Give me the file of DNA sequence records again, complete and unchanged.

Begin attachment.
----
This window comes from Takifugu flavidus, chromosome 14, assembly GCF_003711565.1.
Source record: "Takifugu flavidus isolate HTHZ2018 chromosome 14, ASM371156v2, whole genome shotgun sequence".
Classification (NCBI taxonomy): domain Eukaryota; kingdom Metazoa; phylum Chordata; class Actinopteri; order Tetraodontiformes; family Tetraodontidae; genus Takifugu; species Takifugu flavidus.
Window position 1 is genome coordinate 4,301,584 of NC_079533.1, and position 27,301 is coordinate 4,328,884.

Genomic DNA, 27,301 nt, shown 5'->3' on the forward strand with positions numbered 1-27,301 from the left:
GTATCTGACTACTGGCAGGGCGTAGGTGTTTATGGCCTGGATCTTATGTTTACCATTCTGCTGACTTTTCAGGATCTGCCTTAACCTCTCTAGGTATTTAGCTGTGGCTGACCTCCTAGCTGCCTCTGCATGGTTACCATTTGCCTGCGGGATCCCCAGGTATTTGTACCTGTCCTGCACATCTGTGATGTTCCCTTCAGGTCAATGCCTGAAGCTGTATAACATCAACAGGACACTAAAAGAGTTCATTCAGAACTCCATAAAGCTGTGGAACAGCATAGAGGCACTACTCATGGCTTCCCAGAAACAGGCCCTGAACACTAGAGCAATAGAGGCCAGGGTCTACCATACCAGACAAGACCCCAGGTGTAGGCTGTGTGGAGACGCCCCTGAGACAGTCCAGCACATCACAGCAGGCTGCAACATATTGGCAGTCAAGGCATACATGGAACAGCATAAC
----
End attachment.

This window comes from Takifugu flavidus, chromosome 14, assembly GCF_003711565.1.
Source record: "Takifugu flavidus isolate HTHZ2018 chromosome 14, ASM371156v2, whole genome shotgun sequence".
Classification (NCBI taxonomy): domain Eukaryota; kingdom Metazoa; phylum Chordata; class Actinopteri; order Tetraodontiformes; family Tetraodontidae; genus Takifugu; species Takifugu flavidus.
Window position 1 is genome coordinate 4,301,584 of NC_079533.1, and position 27,301 is coordinate 4,328,884.

Genomic DNA, 27,301 nt, shown 5'->3' on the forward strand with positions numbered 1-27,301 from the left:
GTATCTGACTACTGGCAGGGCGTAGGTGTTTATGGCCTGGATCTTATGTTTACCATTCTGCTGACTTTTCAGGATCTGCCTTAACCTCTCTAGGTATTTAGCTGTGGCTGACCTCCTAGCTGCCTCTGCATGGTTACCATTTGCCTGCGGGATCCCCAGGTATTTGTACCTGTCCTGCACATCTGTGATGTTCCCTTCAGGTCAATGCCTGAAGCTGTATAACATCAACAGGACACTAAAAGAGTTCATTCAGAACTCCATAAAGCTGTGGAACAGCATAGAGGCACTACTCATGGCTTCCCAGAAACAGGCCCTGAACACTAGAGCAATAGAGGCCAGGGTCTACCATACCAGACAAGACCCCAGGTGTAGGCTGTGTGGAGACGCCCCTGAGACAGTCCAGCACATCACAGCAGGCTGCAACATATTGGCAGTCAAGGCATACATGGAACAGCATAAC